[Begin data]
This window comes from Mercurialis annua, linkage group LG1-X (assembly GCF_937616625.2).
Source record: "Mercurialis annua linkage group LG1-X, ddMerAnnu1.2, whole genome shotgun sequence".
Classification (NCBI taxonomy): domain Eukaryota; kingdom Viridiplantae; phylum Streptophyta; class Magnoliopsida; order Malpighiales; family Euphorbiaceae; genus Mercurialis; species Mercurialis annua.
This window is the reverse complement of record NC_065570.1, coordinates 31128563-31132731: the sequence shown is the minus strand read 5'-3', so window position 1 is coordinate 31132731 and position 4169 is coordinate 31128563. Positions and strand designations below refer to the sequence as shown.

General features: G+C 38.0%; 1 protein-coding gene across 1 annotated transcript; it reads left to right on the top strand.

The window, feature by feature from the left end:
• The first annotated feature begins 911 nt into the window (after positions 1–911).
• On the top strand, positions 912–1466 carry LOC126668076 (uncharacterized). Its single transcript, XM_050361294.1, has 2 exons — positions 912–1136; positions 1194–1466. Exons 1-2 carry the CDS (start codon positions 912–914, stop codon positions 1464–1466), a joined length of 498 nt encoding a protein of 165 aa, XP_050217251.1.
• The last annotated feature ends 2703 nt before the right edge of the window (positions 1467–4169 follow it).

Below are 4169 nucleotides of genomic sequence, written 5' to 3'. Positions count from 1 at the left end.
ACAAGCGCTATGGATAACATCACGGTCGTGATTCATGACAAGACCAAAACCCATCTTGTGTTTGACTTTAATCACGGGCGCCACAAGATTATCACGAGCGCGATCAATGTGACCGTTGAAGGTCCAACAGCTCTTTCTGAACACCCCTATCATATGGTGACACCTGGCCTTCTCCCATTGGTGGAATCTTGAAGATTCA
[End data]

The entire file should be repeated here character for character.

This window comes from Mercurialis annua, linkage group LG1-X (assembly GCF_937616625.2).
Source record: "Mercurialis annua linkage group LG1-X, ddMerAnnu1.2, whole genome shotgun sequence".
Classification (NCBI taxonomy): domain Eukaryota; kingdom Viridiplantae; phylum Streptophyta; class Magnoliopsida; order Malpighiales; family Euphorbiaceae; genus Mercurialis; species Mercurialis annua.
This window is the reverse complement of record NC_065570.1, coordinates 31128563-31132731: the sequence shown is the minus strand read 5'-3', so window position 1 is coordinate 31132731 and position 4169 is coordinate 31128563. Positions and strand designations below refer to the sequence as shown.

General features: G+C 38.0%; 1 protein-coding gene across 1 annotated transcript; it reads left to right on the top strand.

The window, feature by feature from the left end:
• The first annotated feature begins 911 nt into the window (after positions 1–911).
• On the top strand, positions 912–1466 carry LOC126668076 (uncharacterized). Its single transcript, XM_050361294.1, has 2 exons — positions 912–1136; positions 1194–1466. Exons 1-2 carry the CDS (start codon positions 912–914, stop codon positions 1464–1466), a joined length of 498 nt encoding a protein of 165 aa, XP_050217251.1.
• The last annotated feature ends 2703 nt before the right edge of the window (positions 1467–4169 follow it).

Below are 4169 nucleotides of genomic sequence, written 5' to 3'. Positions count from 1 at the left end.
ACAAGCGCTATGGATAACATCACGGTCGTGATTCATGACAAGACCAAAACCCATCTTGTGTTTGACTTTAATCACGGGCGCCACAAGATTATCACGAGCGCGATCAATGTGACCGTTGAAGGTCCAACAGCTCTTTCTGAACACCCCTATCATATGGTGACACCTGGCCTTCTCCCATTGGTGGAATCTTGAAGATTCA